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Clarendon Lodge No. 7041

Consecrated 29th March 1950

Meeting at: Johannesburg - Freemasons Hall, 8 Park Lane, Parktown

Meeting Dates: 4th Thursday Jan, Feb, Apr, June, Aug, Oct Inst Feb

Contact 084 403 3647

Lodge History

In 1947, W Bro J H Vivian, then President of the Board of General Purposes, was charged to seek a site for headquarters for the District 'north of the railway line' and he reported, within three months, the acquisition of 'a magnificent plot in the salubrious neighbourhood of Clarendon Circle'. So in anticipation of being able to meet in the new Freemasons' Hall, when completed, the petitioners for a new lodge chose the name Clarendon – a reminder also of the Earl of Clarendon, who had been a very popular Governor General of the Union from 1931 to 1937.

The Charter Master was W Bro Charles Eliasov, of the sponsoring lodge, Prosperity, and the first initiate was his son David. The lodge developed satisfactorily and gained a reputation for excellent workings. There were several father and son relationships, and one in reverse when W Bro Arnold Tannenbaum (WM 1967/8) initiated his father. The Tannenbaums were to be keen supporters of the Lodge for many years, and Arnold attained the high office of Deputy District Grand Master in the Mark. Another very active member for - for more than 35 years is W Bro Benny Gruzin, WM in 1971/2 and 1988/9, and with three spells as Secretary to his credit. He introduced W Bro George Hookham to Clarendon as an honorary member, which indirectly led to the latter becoming the Charter Z of the Clarendon Royal Arch Chapter, consecrated in 1972. Benny Gruzin also developed the friendly relationship between the Lodge and Clarendon Lodge No 5908, which meets in Trowbridge in Wiltshire; and he designed the Lodge banner which bears the Clarendon coat of arms but those of Lady Clarendon, not the Earl!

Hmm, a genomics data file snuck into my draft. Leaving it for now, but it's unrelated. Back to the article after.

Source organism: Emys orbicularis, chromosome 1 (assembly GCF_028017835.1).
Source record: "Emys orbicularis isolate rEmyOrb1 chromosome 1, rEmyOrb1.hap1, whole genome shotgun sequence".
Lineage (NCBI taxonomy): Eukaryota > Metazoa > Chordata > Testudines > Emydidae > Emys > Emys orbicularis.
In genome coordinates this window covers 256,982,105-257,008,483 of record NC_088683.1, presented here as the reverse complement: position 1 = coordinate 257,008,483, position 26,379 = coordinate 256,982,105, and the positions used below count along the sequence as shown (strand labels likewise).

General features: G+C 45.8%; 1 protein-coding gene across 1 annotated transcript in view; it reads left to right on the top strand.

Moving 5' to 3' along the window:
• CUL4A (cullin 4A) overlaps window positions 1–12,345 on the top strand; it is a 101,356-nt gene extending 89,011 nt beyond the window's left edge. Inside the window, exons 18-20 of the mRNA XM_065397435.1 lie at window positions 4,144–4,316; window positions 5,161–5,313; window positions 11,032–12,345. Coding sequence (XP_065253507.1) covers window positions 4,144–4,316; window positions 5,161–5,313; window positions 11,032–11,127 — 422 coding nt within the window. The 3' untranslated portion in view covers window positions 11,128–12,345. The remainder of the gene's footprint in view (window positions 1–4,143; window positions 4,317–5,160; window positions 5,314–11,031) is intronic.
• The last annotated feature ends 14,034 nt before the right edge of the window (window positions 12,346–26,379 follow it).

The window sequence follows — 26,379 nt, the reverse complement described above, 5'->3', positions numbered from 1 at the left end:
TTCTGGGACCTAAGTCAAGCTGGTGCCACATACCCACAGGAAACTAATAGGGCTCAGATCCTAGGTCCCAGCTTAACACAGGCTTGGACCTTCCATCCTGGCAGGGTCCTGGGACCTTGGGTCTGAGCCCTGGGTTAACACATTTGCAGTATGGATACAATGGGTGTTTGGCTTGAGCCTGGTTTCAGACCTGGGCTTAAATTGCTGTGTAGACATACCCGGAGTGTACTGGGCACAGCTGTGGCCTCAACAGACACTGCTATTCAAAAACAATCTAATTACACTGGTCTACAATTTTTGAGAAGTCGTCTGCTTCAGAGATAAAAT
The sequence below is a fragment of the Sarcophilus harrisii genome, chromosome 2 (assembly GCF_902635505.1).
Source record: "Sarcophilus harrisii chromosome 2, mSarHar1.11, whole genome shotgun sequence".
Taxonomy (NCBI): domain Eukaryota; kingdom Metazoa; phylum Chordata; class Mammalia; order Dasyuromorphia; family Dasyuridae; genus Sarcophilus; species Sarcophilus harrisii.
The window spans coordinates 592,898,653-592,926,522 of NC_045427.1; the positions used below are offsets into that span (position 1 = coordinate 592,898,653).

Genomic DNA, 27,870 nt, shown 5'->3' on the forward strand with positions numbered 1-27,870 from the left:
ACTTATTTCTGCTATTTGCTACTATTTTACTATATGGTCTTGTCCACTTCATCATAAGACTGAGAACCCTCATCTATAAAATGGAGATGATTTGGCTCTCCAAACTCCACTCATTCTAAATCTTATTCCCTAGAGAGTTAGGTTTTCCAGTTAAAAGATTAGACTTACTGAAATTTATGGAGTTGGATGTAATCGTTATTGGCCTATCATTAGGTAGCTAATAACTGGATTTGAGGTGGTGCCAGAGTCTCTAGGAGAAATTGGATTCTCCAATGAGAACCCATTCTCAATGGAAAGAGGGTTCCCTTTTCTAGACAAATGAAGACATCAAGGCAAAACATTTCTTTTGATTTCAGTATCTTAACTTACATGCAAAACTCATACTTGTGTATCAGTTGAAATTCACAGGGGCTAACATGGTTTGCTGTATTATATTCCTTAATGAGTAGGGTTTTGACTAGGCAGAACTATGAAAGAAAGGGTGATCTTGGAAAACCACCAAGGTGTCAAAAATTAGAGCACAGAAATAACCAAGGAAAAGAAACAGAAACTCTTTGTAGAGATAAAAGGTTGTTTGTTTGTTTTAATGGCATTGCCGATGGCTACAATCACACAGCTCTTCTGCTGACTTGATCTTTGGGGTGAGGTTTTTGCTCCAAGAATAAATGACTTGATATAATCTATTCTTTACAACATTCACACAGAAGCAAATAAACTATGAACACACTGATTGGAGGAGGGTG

In the early 1980s the Lodge went through a very bad spell, due to deaths, transfers and resignations, but with the loyal and diligent support of a few stalwarts and the acquisition of some keen and able newer members, the Lodge is cautiously confident of regaining its former strength in the not too distant future.

Reference: 'A Century of Brotherhood' by A A Cooper & D E G Vieler